# Thread: Partial Sum of a Sequence

1. ## Partial Sum of a Sequence

This is an exercise in my book that I can't figure out. And there's no answer sheet for it so I don't know if I did it right.

an = 1/n+1 - 1/n+2

I got these as the first terms of the sequence:
a1 = 1/6
a2 = 1/12
a3 = 1/20
a4 = 1/30

Based on those, I got these as the first partial sums of the sequence:
S1 = 1/6
S2 = 1/4
S3 = 3/10
S4 = 1/3

I feel the partial sums are wrong, and I can't figure out the Nth partial sum of the sequence (Sn = ?).

Any help or pointer would be greatly appreciated.

Thank you.

2. ## Re: Partial Sum of a Sequence

Originally Posted by RobinC
This is an exercise in my book that I can't figure out. And there's no answer sheet for it so I don't know if I did it right.

an = 1/n+1 - 1/n+2

I got these as the first terms of the sequence:
a1 = 1/6
a2 = 1/12
a3 = 1/20
a4 = 1/30

Based on those, I got these as the first partial sums of the sequence:
S1 = 1/6
S2 = 1/4
S3 = 3/10
S4 = 1/3

I feel the partial sums are wrong, and I can't figure out the Nth partial sum of the sequence (Sn = ?).
I am not at all sure what you are doing there.
Is it $\displaystyle S_N = \sum\limits_{n = 1}^N {\left( {\frac{1}{{n + 1}} - \frac{1}{{n + 2}}} \right)} ~?$
If it is then
$\displaystyle S_1=\frac{1}{2}-\frac{1}{3}$
$\displaystyle S_2=\frac{1}{2}-\frac{1}{4}$
$\displaystyle S_3=\frac{1}{2}-\frac{1}{5}$
$\displaystyle S_4=\frac{1}{2}-\frac{1}{6}$
$\displaystyle ~ \vdots ~$
so on.

3. ## Re: Partial Sum of a Sequence

Originally Posted by Plato
I am not at all sure what you are doing there.
Yes, I'm that confused

The question states: Find the four partial sums and the nth partial sum of the sequence an.

All I'm given is:$\displaystyle a_n = {\left {\frac{1}{{n + 1}} - \frac{1}{{n + 2}}} \right}$

From what I read, you first find the value of $\displaystyle a_1, a_2, a_3, a_4$
Then you find $\displaystyle S_1, S_2, S_3, S_4$
So:
$\displaystyle S_1 = a_1$
$\displaystyle S_2 = a_1 + a_2$
$\displaystyle S_3 = a_1 + a_2 + a_3$
$\displaystyle S_3 = a_1 + a_2 + a_3 + a_4$

So my calculation goes like:
$\displaystyle S_1=\frac{1}{6}$

$\displaystyle S_2=\frac{1}{6} + \frac{1}{16} = \frac{1}{4}$

$\displaystyle S_3=\frac{1}{6} + \frac{1}{16} + \frac{1}{20} = \frac{3}{10}$

$\displaystyle S_4=\frac{1}{6} + \frac{1}{16} + \frac{1}{20} + \frac{1}{30} = \frac{1}{3}$

Maybe I'm doing it wrong, but this is my first math class in over 8yrs

4. ## Re: Partial Sum of a Sequence

Originally Posted by RobinC
Yes, I'm that confused
The question states: Find the four partial sums and the nth partial sum of the sequence an.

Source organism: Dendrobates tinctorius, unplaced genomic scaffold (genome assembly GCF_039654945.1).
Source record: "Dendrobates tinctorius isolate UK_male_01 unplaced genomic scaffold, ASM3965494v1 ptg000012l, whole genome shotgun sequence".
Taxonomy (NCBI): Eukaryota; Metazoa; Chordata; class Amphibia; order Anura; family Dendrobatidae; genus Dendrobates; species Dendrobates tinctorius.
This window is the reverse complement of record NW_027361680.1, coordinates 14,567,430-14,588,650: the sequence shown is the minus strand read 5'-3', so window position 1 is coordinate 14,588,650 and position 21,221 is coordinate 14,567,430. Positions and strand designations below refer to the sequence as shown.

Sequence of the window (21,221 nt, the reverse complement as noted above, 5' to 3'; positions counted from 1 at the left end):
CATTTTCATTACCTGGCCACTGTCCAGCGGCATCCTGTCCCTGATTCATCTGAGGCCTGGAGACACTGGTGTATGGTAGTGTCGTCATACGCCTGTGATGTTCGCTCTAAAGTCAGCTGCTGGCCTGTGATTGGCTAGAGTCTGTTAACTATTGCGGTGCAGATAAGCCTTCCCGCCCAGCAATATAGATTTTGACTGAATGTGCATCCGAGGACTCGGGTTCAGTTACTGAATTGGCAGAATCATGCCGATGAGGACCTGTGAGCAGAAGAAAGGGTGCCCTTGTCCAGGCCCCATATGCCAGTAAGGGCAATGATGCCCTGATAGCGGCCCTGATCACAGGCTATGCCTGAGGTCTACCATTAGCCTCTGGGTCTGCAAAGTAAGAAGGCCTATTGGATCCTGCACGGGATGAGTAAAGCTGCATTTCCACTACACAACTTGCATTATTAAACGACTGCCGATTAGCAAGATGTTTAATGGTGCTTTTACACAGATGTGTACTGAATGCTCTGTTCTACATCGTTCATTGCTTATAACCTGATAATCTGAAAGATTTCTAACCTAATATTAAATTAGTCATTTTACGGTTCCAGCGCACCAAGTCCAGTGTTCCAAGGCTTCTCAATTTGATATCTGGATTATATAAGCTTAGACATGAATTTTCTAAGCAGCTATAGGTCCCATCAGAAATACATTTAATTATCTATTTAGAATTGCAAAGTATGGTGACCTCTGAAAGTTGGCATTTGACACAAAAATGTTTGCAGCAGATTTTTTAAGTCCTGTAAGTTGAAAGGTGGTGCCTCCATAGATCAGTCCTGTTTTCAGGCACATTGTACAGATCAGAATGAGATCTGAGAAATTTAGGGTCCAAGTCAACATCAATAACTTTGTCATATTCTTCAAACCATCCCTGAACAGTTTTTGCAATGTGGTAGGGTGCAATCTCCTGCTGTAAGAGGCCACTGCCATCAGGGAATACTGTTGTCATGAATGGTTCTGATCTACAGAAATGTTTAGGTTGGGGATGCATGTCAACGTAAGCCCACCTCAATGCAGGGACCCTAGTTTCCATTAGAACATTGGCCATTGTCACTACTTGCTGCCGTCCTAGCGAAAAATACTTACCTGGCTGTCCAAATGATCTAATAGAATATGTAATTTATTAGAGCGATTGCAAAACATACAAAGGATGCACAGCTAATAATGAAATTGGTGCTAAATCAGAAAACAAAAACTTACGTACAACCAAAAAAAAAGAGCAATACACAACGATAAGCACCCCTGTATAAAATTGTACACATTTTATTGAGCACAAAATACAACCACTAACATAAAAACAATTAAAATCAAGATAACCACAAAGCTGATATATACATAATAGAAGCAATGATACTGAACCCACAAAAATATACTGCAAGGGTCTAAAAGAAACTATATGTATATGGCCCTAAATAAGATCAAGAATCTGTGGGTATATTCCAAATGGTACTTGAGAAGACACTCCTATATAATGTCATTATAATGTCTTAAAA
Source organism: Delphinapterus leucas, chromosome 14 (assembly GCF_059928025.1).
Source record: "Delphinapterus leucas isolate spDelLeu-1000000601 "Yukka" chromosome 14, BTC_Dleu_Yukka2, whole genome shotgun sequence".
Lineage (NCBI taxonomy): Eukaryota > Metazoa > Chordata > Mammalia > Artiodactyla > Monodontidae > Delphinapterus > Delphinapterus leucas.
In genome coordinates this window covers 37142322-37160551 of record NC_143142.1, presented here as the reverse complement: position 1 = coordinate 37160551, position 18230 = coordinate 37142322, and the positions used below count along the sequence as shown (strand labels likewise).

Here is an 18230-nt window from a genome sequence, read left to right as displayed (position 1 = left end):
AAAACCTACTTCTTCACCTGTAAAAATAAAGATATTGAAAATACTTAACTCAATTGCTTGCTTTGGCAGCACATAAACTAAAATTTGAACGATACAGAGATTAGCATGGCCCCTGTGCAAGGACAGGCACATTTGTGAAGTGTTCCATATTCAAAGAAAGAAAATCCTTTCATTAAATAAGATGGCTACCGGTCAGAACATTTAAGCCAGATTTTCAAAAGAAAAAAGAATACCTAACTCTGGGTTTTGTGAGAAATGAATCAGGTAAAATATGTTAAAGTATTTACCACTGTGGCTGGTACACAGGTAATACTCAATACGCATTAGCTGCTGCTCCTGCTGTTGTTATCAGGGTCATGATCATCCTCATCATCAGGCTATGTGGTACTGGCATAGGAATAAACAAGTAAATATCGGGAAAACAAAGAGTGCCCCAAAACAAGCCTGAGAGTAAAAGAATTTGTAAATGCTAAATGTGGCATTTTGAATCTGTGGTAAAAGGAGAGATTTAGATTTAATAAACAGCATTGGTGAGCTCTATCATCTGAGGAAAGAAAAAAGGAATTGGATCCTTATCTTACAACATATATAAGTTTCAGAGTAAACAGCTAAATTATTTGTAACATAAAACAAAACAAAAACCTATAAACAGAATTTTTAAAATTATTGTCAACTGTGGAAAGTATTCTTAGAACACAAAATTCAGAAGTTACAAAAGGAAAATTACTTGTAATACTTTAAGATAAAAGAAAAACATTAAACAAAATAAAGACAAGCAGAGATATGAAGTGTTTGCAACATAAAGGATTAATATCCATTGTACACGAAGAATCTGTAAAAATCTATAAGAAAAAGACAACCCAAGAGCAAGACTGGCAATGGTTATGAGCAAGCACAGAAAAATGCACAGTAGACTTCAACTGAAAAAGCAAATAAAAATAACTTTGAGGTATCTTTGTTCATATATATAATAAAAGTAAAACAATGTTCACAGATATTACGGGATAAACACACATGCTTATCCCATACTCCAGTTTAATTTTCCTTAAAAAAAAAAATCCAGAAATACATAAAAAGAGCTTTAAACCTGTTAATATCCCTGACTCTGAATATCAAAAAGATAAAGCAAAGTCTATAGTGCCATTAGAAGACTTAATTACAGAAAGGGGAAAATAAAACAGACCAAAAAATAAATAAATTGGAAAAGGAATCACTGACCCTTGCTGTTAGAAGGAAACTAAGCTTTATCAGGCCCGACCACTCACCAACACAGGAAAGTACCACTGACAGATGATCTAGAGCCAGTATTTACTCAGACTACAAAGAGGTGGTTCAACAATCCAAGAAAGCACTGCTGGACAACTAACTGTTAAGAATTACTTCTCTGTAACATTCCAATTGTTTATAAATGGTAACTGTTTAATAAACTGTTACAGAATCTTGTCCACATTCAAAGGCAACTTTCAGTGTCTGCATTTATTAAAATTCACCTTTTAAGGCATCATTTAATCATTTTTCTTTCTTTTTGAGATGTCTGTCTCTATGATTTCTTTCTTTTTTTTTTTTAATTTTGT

All I'm given is:$\displaystyle a_n = {\left {\frac{1}{{n + 1}} - \frac{1}{{n + 2}}} \right}$
From what I read, you first find the value of $\displaystyle a_1, a_2, a_3, a_4$
Then you find $\displaystyle S_1, S_2, S_3, S_4$
You are confused
Lets do $\displaystyle S_4$.

\displaystyle \begin{align*}S_4 &= a_1 + a_2 + a_3 + a_4\\ &=\left( {\frac{1}{2} - \frac{1}{3}} \right) + \left( {\frac{1}{3} - \frac{1}{4}} \right) + \left( {\frac{1}{4} - \frac{1}{5}} \right) + \left( {\frac{1}{5} - \frac{1}{6}} \right)\\ &=\frac{1}{2}-\frac{1}{6}\end{align*}

Removing the parentheses all but the first and last fractions collapse.

5. ## Re: Partial Sum of a Sequence

Ah.... okay so you don't actually input the result of $\displaystyle a_n$ rather, you input the formula for it with the updated values for N.

So instead of: $\displaystyle S_2 = \left {\frac{1}{6} + \frac{1}{12}} \right$

We use: $\displaystyle S_2 = \left( {\frac{1}{2} - \frac{1}{3}} \right) + \left( {\frac{1}{3} - \frac{1}{4}} \right)$

So $\displaystyle S_2 = \left {\frac{1}{2} - \frac{1}{4}} \right$

6. ## Re: Partial Sum of a Sequence

Originally Posted by RobinC
Ah.... okay so you don't actually input the result of $\displaystyle a_n$ rather, you input the formula for it with the updated values for N.

So instead of: $\displaystyle S_2 = \left {\frac{1}{6} + \frac{1}{12}} \right$

We use: $\displaystyle S_2 = \left( {\frac{1}{2} - \frac{1}{3}} \right) + \left( {\frac{1}{3} - \frac{1}{4}} \right)$

So $\displaystyle S_2 = \left {\frac{1}{2} - \frac{1}{4}} \right$
That is correct. These are very famous and useful series in mathematics. They are known as collapsing sums .
Once you have the final form, then combine.

Thus, $\displaystyle S_n=\frac{1}{2}-\frac{1}{n+2}=\frac{n}{2n+4}$

7. ## Re: Partial Sum of a Sequence

Thank you so much for your help! It makes a lot more sense now